Expert discusses process for funding downtown Steamboat improvements

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— Blight may be a strong word, but downtown Steamboat Springs officials and stakeholders plan to move forward with identifying the areas of downtown that need some work.

It's a necessary step if downtown businesses and property owners want to direct any new tax dollars from the downtown area toward public improvement projects. A similar process has been used to fund projects such as the promenade at the base of Steamboat Ski Area.

On Thursday night, about 15 downtown property owners and others with a stake in the future of downtown commercial properties heard from Anne Ricker, an expert from the Centennial firm Ricker Cunningham who came to Steamboat to discuss establishing a possible urban renewal authority or other funding mechanism for the downtown area.

If an urban renewal authority were established, it would utilize tax-incremental financing — tax revenues above a certain established baseline — to pay for public improvement projects within the narrowly defined area. Spending public money for such improvements is intended to encourage further investment from the private sector. Ricker told her audience that the investment of public dollars often is needed to close the financing gaps that keep private development from occurring.

The private investment then theoretically would lead to greater tax revenues that would generate more money for the improvement area.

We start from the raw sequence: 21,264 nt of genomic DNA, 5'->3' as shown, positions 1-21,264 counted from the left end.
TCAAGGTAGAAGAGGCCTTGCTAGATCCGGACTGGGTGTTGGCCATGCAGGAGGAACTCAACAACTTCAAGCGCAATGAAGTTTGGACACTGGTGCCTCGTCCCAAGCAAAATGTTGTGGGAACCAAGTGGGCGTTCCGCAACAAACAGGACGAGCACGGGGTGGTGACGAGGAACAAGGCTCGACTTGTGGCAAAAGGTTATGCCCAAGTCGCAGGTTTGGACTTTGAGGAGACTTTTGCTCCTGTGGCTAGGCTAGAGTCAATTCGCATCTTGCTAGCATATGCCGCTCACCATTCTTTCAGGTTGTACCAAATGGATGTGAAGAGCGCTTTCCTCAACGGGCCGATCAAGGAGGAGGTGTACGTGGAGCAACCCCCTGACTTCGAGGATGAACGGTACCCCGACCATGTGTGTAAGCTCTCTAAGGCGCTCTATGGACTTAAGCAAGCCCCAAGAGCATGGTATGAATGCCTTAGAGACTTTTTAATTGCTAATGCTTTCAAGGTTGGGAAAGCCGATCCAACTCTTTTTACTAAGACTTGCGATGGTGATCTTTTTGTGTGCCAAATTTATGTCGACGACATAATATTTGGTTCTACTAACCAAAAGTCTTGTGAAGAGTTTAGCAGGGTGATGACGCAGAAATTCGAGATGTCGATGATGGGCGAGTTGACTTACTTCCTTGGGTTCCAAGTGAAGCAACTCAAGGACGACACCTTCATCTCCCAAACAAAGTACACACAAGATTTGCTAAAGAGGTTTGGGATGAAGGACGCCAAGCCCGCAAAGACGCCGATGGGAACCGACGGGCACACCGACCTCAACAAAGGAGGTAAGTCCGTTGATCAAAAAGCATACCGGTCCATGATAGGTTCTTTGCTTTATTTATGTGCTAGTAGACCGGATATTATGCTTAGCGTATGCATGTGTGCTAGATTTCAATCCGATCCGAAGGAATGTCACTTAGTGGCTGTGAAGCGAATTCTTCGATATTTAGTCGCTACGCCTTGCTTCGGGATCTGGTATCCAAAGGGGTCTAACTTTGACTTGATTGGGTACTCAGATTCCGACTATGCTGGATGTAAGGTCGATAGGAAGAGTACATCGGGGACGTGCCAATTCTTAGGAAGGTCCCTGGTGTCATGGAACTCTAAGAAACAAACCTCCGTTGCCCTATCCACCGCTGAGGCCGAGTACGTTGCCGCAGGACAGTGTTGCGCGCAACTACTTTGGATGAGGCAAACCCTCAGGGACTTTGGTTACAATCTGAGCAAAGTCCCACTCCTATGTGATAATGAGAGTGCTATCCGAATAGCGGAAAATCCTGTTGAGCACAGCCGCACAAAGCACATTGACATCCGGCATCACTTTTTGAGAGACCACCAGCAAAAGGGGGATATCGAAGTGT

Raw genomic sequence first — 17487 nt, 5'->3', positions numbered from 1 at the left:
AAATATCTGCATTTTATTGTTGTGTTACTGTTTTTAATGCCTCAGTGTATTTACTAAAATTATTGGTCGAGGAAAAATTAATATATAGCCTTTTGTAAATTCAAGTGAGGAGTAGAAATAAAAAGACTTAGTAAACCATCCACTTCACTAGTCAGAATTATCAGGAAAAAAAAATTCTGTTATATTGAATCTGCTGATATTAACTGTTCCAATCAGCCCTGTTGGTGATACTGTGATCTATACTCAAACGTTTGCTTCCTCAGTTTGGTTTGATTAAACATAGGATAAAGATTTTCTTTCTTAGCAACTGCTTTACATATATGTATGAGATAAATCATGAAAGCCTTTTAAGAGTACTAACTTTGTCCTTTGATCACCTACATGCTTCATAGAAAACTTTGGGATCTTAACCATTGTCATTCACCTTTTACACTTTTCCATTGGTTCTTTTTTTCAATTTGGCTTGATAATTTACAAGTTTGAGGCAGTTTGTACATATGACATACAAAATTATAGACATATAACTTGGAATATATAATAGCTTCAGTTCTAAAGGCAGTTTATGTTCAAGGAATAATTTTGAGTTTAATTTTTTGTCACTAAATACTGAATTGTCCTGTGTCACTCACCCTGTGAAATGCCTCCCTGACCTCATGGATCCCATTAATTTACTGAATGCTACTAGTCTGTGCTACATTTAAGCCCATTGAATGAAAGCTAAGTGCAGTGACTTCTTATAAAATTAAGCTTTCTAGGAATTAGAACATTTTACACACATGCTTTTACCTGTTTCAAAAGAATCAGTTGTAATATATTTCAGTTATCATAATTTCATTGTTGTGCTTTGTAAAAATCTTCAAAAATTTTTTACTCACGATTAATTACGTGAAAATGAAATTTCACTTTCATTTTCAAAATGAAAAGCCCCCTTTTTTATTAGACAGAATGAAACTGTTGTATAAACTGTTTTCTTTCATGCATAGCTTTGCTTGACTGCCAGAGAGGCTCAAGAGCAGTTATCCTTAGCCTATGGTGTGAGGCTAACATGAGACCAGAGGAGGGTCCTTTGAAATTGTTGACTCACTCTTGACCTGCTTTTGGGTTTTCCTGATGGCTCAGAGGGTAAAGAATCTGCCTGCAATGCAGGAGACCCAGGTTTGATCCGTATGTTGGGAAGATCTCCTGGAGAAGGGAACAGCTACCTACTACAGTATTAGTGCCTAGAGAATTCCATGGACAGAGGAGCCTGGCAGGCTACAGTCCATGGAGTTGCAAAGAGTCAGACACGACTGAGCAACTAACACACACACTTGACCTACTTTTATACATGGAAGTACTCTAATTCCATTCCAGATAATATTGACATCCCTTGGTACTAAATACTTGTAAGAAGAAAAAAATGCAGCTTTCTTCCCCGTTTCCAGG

“It has to get spent in the area, and if you are in the area, you’re going to benefit in some way,” said Ricker, adding there were 121 active urban renewal authorities in Colorado in 2009.

Ricker spent about 90 minutes discussing the process for establishing a urban renewal authority and pointed out common misconceptions that can arise.

“There's no new tax,” Ricker said.

The business leaders acknowledged there was work that needed to be done if a downtown urban renewal authority were to be established.

“It’s very critical that we educate the public,” Mainstreet Steamboat Springs board President Bill Moser said.

The next step in the process is defining the area of the urban renewal authority and hiring someone to do a survey. Per state statute, the survey would identify areas of blight in the downtown area that would be addressed with the dedicated tax dollars. There are 11 types of blight, including deteriorating structures, unsafe conditions and floodplain issues.

Mark Scully, the managing director of the Green Courte Partners development group that owns several downtown mixed-use properties and the undeveloped Riverwalk property, said after the meeting that he thinks a downtown urban renewal authority could be established in the next year.

In addition to the urban renewal authority, members of the revitalization group are proposing a new tax on downtown property owners that would act as a funding source for the existing downtown business improvement district. The money would be used specifically for marketing, maintenance and events within the district. That tax question is being proposed for the November 2013 ballot. Such a proposal failed in 2007 by just six votes.